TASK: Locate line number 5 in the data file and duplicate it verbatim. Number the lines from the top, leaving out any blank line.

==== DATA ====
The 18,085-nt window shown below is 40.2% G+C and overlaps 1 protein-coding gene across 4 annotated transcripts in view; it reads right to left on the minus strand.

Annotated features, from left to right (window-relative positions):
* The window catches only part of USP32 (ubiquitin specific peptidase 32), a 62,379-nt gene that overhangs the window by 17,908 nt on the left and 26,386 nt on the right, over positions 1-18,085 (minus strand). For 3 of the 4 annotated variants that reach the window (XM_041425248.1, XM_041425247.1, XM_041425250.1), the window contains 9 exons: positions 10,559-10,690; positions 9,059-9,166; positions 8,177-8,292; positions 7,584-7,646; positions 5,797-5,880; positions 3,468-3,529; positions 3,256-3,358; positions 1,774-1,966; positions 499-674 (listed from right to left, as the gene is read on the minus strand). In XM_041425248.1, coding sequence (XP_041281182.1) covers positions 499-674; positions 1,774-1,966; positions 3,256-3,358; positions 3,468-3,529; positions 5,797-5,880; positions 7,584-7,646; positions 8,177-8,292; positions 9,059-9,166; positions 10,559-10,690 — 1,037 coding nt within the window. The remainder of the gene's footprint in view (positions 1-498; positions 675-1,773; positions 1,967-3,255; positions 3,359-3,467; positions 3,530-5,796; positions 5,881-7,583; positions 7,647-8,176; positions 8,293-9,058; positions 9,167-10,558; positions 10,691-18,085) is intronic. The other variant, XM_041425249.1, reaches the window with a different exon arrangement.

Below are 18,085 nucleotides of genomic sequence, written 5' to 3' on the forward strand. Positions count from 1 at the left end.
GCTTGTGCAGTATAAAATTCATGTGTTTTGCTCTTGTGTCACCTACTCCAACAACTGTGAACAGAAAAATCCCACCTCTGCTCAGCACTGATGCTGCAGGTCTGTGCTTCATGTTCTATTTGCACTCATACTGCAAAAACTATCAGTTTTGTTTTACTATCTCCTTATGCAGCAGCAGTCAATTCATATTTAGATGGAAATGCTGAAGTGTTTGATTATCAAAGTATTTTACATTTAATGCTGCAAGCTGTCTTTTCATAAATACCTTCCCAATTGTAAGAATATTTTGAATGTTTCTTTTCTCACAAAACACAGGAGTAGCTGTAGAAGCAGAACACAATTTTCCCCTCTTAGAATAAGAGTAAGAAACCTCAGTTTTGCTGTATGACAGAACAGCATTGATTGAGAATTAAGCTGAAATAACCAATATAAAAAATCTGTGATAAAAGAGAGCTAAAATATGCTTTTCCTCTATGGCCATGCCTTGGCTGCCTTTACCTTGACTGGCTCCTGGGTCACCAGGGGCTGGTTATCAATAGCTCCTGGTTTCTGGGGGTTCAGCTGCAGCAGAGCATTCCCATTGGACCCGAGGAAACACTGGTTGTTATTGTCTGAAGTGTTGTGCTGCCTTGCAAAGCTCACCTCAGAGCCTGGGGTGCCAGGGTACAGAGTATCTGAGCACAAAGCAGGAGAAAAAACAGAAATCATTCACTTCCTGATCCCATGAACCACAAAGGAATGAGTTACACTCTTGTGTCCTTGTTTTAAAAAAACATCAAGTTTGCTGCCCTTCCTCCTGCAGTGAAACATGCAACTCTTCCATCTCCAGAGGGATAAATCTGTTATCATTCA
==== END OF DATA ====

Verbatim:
GCTTGTGCAGTATAAAATTCATGTGTTTTGCTCTTGTGTCACCTACTCCAACAACTGTGAACAGAAAAATCCCACCTCTGCTCAGCACTGATGCTGCAGGTCTGTGCTTCATGTTCTATTTGCACTCATACTGCAAAAACTATCAGTTTTGTTTTACTATCTCCTTATGCAGCAGCAGTCAATTCATATTTAGATGGAAATGCTGAAGTGTTTGATTATCAAAGTATTTTACATTTAATGCTGCAAGCTGTCTTTTCATAAATACCTTCCCAATTGTAAGAATATTTTGAATGTTTCTTTTCTCACAAAACACAGGAGTAGCTGTAGAAGCAGAACACAATTTTCCCCTCTTAGAATAAGAGTAAGAAACCTCAGTTTTGCTGTATGACAGAACAGCATTGATTGAGAATTAAGCTGAAATAACCAATATAAAAAATCTGTGATAAAAGAGAGCTAAAATATGCTTTTCCTCTATGGCCATGCCTTGGCTGCCTTTACCTTGACTGGCTCCTGGGTCACCAGGGGCTGGTTATCAATAGCTCCTGGTTTCTGGGGGTTCAGCTGCAGCAGAGCATTCCCATTGGACCCGAGGAAACACTGGTTGTTATTGTCTGAAGTGTTGTGCTGCCTTGCAAAGCTCACCTCAGAGCCTGGGGTGCCAGGGTACAGAGTATCTGAGCACAAAGCAGGAGAAAAAACAGAAATCATTCACTTCCTGATCCCATGAACCACAAAGGAATGAGTTACACTCTTGTGTCCTTGTTTTAAAAAAACATCAAGTTTGCTGCCCTTCCTCCTGCAGTGAAACATGCAACTCTTCCATCTCCAGAGGGATAAATCTGTTATCATTCA